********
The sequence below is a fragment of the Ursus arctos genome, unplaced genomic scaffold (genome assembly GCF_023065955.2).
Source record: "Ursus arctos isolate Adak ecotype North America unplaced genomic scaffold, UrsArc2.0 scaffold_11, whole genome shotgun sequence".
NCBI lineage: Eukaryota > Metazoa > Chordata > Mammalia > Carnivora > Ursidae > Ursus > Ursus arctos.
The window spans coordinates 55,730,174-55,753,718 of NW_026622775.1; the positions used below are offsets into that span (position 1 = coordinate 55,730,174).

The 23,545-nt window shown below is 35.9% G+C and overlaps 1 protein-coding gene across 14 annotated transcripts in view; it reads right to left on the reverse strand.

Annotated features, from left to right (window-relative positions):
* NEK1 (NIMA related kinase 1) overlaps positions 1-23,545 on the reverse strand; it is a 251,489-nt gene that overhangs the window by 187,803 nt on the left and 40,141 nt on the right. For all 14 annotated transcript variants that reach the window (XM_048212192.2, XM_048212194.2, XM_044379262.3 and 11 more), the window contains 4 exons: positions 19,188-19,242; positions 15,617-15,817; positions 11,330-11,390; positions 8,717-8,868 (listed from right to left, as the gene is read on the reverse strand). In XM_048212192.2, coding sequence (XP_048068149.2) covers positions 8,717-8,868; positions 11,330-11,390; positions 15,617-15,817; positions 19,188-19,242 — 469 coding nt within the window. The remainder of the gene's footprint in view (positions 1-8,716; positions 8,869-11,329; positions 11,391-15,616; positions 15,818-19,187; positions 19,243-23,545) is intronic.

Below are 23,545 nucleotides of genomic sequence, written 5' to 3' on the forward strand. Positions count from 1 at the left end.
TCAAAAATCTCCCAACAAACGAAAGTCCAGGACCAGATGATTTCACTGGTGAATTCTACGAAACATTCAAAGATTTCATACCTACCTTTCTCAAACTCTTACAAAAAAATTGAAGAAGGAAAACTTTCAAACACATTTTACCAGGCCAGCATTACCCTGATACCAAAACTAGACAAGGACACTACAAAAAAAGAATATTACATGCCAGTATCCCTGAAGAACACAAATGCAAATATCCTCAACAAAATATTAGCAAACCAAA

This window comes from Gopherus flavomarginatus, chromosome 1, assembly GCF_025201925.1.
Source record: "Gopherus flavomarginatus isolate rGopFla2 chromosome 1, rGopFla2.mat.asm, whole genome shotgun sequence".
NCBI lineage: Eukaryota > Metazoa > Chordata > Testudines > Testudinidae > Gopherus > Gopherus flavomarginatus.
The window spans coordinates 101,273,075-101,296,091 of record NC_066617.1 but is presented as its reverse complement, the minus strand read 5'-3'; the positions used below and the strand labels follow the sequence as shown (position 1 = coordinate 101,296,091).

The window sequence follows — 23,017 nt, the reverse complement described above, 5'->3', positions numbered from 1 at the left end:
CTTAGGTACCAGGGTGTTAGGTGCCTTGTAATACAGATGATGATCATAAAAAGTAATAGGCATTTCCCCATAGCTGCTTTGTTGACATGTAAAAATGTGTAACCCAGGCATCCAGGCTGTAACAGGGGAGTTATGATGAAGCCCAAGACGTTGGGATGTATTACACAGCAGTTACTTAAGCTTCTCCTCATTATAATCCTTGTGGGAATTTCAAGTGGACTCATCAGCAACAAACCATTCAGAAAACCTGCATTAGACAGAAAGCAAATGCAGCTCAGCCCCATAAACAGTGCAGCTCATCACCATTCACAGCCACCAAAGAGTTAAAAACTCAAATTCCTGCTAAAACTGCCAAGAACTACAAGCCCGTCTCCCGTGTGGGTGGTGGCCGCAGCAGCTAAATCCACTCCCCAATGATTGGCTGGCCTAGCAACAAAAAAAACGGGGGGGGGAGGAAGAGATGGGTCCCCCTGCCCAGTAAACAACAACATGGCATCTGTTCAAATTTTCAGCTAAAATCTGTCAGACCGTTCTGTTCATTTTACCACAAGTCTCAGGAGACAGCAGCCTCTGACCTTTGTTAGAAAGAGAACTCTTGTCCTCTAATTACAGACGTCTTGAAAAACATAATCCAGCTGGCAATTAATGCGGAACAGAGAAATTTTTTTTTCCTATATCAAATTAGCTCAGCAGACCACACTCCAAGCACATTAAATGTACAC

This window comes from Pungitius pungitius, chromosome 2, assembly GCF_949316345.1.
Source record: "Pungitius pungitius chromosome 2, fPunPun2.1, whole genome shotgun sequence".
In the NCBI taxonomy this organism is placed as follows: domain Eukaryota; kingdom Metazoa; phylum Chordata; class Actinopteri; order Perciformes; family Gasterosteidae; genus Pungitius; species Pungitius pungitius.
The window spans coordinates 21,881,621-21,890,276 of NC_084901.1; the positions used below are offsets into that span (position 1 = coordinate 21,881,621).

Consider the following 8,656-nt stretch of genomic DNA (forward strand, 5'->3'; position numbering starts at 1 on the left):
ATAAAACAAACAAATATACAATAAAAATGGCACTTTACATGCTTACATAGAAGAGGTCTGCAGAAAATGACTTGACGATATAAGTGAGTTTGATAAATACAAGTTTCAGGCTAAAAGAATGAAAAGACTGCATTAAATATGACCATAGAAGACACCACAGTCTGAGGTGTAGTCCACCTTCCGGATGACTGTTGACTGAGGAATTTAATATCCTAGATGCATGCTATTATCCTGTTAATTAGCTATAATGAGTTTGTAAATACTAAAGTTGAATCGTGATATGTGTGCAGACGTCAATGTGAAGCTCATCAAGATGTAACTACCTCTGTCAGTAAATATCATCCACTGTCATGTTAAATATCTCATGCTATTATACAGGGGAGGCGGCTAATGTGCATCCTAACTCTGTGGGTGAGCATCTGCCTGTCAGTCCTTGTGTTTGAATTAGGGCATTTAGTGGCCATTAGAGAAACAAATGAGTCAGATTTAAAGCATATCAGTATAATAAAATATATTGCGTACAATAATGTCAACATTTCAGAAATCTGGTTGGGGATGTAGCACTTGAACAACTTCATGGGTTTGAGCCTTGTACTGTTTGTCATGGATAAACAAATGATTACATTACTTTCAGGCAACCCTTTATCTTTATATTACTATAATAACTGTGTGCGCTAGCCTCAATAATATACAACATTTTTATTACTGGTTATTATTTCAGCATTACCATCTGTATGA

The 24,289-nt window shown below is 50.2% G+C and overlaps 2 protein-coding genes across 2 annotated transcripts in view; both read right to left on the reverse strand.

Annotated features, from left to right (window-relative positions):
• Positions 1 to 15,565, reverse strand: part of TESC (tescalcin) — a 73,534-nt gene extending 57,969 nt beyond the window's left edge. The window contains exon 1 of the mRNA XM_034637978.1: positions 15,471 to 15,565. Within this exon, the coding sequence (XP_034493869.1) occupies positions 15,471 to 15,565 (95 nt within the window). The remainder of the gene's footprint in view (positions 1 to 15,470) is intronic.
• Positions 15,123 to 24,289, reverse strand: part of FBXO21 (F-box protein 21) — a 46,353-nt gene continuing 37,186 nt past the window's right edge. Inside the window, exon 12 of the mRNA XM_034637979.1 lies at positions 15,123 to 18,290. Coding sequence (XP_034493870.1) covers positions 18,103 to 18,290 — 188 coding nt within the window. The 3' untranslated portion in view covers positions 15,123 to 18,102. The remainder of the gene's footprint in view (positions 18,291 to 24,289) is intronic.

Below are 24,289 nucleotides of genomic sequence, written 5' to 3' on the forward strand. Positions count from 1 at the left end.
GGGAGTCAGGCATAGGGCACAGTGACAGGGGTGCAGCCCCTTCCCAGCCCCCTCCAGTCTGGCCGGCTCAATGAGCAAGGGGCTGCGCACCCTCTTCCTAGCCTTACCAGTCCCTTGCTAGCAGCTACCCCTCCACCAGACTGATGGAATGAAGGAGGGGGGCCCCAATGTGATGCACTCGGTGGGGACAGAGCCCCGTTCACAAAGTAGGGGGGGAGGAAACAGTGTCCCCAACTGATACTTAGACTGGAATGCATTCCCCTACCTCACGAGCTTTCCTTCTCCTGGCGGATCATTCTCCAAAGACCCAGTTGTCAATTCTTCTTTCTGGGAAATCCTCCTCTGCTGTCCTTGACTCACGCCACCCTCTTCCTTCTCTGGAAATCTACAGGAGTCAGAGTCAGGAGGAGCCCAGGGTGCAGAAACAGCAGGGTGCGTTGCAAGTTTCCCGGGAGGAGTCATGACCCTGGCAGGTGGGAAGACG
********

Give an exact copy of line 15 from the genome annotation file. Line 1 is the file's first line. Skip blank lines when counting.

CTTAGGTACCAGGGTGTTAGGTGCCTTGTAATACAGATGATGATCATAAAAAGTAATAGGCATTTCCCCATAGCTGCTTTGTTGACATGTAAAAATGTGTAACCCAGGCATCCAGGCTGTAACAGGGGAGTTATGATGAAGCCCAAGACGTTGGGATGTATTACACAGCAGTTACTTAAGCTTCTCCTCATTATAATCCTTGTGGGAATTTCAAGTGGACTCATCAGCAACAAACCATTCAGAAAACCTGCATTAGACAGAAAGCAAATGCAGCTCAGCCCCATAAACAGTGCAGCTCATCACCATTCACAGCCACCAAAGAGTTAAAAACTCAAATTCCTGCTAAAACTGCCAAGAACTACAAGCCCGTCTCCCGTGTGGGTGGTGGCCGCAGCAGCTAAATCCACTCCCCAATGATTGGCTGGCCTAGCAACAAAAAAAACGGGGGGGGGAGGAAGAGATGGGTCCCCCTGCCCAGTAAACAACAACATGGCATCTGTTCAAATTTTCAGCTAAAATCTGTCAGACCGTTCTGTTCATTTTACCACAAGTCTCAGGAGACAGCAGCCTCTGACCTTTGTTAGAAAGAGAACTCTTGTCCTCTAATTACAGACGTCTTGAAAAACATAATCCAGCTGGCAATTAATGCGGAACAGAGAAATTTTTTTTTCCTATATCAAATTAGCTCAGCAGACCACACTCCAAGCACATTAAATGTACAC